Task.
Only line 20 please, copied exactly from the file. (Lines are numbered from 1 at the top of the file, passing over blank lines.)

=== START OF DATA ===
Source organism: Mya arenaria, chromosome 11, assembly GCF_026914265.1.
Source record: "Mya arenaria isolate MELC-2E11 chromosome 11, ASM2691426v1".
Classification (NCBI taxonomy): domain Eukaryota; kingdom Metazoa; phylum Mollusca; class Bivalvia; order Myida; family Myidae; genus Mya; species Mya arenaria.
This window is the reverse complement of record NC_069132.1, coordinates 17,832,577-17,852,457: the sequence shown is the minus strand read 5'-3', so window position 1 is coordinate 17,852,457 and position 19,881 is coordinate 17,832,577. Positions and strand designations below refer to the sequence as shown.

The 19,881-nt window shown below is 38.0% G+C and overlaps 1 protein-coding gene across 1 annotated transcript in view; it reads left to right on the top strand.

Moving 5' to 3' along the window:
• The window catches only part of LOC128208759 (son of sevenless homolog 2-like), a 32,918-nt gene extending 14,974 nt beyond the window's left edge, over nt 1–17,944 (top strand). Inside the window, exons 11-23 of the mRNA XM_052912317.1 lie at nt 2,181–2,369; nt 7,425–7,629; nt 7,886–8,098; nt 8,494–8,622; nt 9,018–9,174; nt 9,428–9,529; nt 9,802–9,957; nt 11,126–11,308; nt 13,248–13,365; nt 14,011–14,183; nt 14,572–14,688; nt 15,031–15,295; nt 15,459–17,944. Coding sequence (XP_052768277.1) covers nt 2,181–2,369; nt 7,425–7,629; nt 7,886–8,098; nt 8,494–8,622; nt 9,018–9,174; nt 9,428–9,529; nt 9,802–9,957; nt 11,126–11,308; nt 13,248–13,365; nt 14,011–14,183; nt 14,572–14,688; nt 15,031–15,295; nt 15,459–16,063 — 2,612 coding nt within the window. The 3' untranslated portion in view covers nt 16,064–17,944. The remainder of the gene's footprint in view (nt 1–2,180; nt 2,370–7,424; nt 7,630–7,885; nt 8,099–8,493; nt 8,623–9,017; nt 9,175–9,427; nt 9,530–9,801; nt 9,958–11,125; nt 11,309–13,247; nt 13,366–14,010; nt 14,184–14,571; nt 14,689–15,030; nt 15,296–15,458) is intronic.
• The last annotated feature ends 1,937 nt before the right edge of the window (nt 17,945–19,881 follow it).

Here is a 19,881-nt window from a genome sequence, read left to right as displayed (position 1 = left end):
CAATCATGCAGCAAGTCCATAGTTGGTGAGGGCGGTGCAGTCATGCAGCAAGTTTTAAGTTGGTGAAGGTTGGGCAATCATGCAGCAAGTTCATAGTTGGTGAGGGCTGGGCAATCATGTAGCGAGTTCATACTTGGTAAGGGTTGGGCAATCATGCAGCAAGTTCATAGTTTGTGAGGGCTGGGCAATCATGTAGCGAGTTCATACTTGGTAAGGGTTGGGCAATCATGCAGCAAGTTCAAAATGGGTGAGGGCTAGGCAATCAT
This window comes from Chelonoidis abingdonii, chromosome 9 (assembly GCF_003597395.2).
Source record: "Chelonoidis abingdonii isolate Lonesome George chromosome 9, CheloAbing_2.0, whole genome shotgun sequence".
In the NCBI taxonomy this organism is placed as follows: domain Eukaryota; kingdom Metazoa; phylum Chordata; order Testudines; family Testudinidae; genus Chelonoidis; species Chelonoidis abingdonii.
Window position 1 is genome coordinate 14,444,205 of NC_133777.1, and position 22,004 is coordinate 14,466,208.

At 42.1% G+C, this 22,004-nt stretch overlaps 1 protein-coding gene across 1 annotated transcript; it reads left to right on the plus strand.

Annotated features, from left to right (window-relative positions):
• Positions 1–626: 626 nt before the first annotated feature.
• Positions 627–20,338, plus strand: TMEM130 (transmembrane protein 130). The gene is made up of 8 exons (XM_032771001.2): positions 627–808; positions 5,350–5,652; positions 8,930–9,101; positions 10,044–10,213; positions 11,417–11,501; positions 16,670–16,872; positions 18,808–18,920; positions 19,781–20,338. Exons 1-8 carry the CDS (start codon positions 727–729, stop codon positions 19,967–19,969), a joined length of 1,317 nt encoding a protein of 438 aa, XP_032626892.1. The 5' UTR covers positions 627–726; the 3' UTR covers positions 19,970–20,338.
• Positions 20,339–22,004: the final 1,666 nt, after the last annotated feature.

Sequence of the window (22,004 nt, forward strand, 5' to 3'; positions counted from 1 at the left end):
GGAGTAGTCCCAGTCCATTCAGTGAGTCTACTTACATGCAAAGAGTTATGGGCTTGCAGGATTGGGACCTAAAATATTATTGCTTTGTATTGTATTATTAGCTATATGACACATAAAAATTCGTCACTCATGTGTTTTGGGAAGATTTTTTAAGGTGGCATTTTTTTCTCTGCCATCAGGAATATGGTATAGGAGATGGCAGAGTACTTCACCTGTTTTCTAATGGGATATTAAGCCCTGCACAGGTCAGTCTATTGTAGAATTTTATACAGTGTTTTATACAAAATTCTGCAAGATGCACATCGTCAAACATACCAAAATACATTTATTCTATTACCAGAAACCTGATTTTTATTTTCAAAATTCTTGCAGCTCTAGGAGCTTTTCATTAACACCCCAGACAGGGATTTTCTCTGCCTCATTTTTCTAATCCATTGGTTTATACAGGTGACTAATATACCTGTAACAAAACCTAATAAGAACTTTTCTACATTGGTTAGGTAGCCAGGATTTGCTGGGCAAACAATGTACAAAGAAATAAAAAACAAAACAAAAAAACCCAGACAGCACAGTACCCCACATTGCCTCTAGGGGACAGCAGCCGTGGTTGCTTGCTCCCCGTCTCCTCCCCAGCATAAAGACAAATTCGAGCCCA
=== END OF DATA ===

Sequence of the window (22,004 nt, forward strand, 5' to 3'; positions counted from 1 at the left end):